Post-COVID-19 vax uveitis may be more common in Southeast Asia

Jairia Dela Cruz
25 Jul 2022
Post-COVID-19 vax uveitis may be more common in Southeast Asia

COVID-19 vaccination-induced uveitis is uncommon, with cases mostly self-limiting and showing good responses to treatment with no long-term sequelae, according to a Singapore study. However, reactivation of such infections appears to occur at a higher proportion in Southeast Asia, where viral and toxoplasma infections are more common.

In a cohort of 431 individuals who completed primary vaccination as per Singapore's National COVID-19 Vaccination program over a 1-year period in 2021, six patients (1.39 percent; mean age 50 years, four women) developed uveitic flare within a mean of 9.7 days after their second dose. Three of them had noninfectious anterior uveitis, whereas the remaining three with infectious uveitis also presented with a reactivation of cytomegalovirus (CMV), toxoplasma chorioretinitis, and varicella-zoster virus (VZV), respectively. [Front Med 2022;doi:10.3389/fmed.2022.925683]

Five patients presented with blurring of vision, three with red eye, and one with eye pain. All of them responded to definitive treatment specific to their diagnosis, with the mean visual acuity improving from 0.36 logMAR at presentation to 0.75 logMAR (p=0.009).

“In our study, we used strict inclusion criteria to minimize the possibility of coincidental recurrences and better establish causality. Our patients were quiescent based on the Standardization of Uveitis Nomenclature (SUN) criteria for a mean of 3.3 years and were not on any topical or systemic treatment at the time of vaccination,” the investigators pointed out.

Of the six patients with COVID-19 vaccination-induced uveitis, five had received the BNT162b2b Pfizer-BioNTech vaccine while only one received the BBIBP-CorV Sinopharm vaccine. Four patients underwent a third booster dose 270 days after their second dose. One patient specifically experienced a recurrence after the third booster dose. None of the three patients with infectious uveitis developed recurrence, but each one of them had been on maintenance therapy up to or during the booster.

“Our low rates of COVID-19 vaccination-related uveitis also corroborates with rheumatologic series that report a low rate of rheumatological flares (4.4 percent) in patients with autoimmune and musculoskeletal disease,” according to the investigators. [Ann Rheum Dis 2021;doi:10.1136/annrheumdis-2021-221490]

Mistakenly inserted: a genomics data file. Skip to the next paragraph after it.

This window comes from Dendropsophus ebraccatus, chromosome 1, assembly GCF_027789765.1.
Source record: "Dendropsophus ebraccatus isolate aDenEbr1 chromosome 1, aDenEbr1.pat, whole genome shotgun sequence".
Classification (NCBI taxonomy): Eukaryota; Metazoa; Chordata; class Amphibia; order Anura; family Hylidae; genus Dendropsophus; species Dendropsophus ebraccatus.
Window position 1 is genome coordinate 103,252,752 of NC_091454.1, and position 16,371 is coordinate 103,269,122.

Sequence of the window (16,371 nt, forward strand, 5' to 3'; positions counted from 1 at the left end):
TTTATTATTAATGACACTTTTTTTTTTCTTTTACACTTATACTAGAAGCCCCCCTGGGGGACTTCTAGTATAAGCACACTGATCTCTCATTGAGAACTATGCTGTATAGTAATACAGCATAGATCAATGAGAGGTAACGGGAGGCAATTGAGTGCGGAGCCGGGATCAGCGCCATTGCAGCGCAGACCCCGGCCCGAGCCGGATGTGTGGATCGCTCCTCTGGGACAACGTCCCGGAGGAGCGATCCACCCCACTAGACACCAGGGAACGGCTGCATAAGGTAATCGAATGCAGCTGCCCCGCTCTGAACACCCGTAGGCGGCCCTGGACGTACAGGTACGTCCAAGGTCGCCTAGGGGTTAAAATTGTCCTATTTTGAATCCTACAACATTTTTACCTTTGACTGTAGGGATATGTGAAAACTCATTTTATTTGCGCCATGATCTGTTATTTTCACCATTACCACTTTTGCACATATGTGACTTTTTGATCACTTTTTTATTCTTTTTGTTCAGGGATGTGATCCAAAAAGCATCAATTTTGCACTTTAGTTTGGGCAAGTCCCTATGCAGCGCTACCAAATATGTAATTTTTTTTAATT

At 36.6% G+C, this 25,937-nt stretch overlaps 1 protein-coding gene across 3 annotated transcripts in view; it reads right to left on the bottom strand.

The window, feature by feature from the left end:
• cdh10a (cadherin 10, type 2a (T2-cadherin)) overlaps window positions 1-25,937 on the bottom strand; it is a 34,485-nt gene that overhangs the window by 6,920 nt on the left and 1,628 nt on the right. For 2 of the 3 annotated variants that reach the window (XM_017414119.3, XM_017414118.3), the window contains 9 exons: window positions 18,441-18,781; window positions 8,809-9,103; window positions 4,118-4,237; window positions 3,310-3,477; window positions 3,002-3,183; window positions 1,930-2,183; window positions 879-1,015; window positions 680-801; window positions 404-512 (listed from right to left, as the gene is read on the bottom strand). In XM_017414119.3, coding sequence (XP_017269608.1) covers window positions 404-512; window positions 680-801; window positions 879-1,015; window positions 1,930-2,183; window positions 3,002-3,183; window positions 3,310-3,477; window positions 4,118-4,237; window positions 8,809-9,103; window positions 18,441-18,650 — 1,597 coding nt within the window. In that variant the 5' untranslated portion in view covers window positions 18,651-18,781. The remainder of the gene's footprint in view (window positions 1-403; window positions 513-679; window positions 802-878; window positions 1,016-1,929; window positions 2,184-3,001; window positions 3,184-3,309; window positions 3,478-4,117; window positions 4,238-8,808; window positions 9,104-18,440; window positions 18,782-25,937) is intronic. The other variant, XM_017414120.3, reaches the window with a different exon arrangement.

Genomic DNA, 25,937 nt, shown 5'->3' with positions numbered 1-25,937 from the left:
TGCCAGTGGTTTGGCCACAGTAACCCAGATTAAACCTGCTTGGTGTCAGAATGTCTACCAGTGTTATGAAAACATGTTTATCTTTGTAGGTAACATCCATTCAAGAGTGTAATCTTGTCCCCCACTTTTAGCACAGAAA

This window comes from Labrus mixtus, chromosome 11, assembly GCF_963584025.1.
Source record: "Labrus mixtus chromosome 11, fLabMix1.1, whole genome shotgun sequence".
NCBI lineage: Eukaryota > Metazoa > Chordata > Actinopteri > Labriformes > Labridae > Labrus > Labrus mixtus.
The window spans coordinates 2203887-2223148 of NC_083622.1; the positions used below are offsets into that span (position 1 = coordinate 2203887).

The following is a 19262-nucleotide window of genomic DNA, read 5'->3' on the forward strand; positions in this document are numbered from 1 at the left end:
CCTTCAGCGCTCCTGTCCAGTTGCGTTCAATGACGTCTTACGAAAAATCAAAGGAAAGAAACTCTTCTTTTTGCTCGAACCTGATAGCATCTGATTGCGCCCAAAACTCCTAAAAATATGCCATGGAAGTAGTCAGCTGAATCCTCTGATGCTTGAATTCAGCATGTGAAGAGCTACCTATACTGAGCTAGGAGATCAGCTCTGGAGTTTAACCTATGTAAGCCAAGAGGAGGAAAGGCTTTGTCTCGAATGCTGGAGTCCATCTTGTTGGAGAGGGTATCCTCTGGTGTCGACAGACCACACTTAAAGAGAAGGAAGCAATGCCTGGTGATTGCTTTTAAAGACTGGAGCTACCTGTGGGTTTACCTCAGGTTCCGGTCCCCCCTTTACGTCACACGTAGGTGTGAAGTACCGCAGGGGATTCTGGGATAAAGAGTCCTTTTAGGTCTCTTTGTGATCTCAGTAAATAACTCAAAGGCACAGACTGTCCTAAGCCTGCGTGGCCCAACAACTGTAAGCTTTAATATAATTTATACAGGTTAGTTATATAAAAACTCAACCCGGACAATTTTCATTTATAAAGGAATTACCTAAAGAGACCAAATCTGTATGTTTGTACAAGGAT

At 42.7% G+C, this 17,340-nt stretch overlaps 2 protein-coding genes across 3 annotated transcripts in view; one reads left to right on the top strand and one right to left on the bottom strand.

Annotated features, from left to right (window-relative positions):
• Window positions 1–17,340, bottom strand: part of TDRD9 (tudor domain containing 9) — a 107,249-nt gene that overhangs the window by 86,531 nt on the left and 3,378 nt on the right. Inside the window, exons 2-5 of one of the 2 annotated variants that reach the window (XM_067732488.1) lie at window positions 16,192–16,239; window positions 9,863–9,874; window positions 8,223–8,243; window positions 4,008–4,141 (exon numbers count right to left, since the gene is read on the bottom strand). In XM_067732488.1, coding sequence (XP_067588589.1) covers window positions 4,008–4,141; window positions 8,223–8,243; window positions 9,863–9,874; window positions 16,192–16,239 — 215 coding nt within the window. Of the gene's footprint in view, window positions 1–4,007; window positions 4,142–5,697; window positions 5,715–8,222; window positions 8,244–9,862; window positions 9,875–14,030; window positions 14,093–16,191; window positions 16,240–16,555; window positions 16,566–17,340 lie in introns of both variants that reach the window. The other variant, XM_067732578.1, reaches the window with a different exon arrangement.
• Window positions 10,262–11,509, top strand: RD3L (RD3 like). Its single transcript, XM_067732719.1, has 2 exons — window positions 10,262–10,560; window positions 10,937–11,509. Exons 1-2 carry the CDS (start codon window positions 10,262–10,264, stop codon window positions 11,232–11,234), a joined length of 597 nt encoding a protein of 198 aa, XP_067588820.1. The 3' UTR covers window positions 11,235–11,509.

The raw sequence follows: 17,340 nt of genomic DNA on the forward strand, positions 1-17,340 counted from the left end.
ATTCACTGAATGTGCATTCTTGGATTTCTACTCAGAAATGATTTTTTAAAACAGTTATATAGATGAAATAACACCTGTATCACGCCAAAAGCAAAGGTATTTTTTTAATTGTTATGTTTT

At the same time, the data also reflect a higher proportion of infectious uveitis, in comparison to the reports from multinational groups, Israel, and the Middle East where a higher predominance of noninfectious anterior uveitis was reported, the investigators added.

“We also did not report significant posterior uveitis other than toxoplasma retinochoroiditis, although retinal involvement has been described,” they said. [J Ophthalmic Inflam Infect 2022;doi:10.1186/s12348-021-00275-x; Retina 2021;41:2462-2471; Am Med Assoc Ophthalmol 2021;139:1131-1135; Ocul Immunol Inflamm 2021;29:753-757]

Potential to trigger autoimmunity

While largely unknown, the underlying pathophysiology for why COVID-19 vaccine can induce uveitis in some patients is believed to involve autoimmunity triggered by the vaccines. [Int J Rheum Dis 2022;25:83-85; Rheumatology 2021;60:SI90- SI95]

“It can be possibly due to a combination of various mechanisms including molecular mimicry, production of particular autoantibodies, antigen-antibody hypersensitivity reactions, as well as the role of certain vaccine adjuvants. Vaccination triggers a cascade of pro-inflammatory Type 1 Interferon expression, which results in the protective immune response, but can also trigger the production of autoantibodies responsible for an autoimmune phenomena,” the investigators explained. [Ocul Immunol Inflamm 2019;27:517-520; Nat Rev Immunol 2021;21:195-197; Immunology 2022;165:386-401]

“For a latent viral reactivation (specifically for VZV and CMV), it has been postulated to be related to the robust T-cell response following vaccination which causes a massive shift and increased CD8+ T cell and T-helper type 1 (Th1) CD4+ T cells specific for the spike protein or other antigens of SARS-CoV-2… Likewise, the massive shift of T-cell shift following vaccination can similarly precipitate a toxoplasma reactivation,” they added. [Nat Rev Immunol 2021;21:195-197; Vaccines 2021;9:1013]

The investigators considered the potential of prophylactic treatment prior to COVID-19 booster shots, pointing out that while its role in preventing flares related to COVID-19 vaccination may not be warranted for all patients given the low incidence, it can help address vaccine or booster hesitancy.

“Although some of our patients were on prophylactic or maintenance doses for infectious uveitis during their booster, we suggest a balance of risk vs benefits discussion with individual patients and close monitoring in view of the low rates of recurrence in our series,” according to the investigators.

“As there is increasing need for booster vaccination with the recent emergence of the Omicron [variant], it is important for ophthalmologists and generalists to be cognizant of COVID-19-related uveitis and be ready to advise patients who may want to defer vaccination or booster injections for fear of uveitis flares as the benefits of COVID-19 vaccination and booster still outweigh the risk of uveitis,” they said.

Editor's Recommendations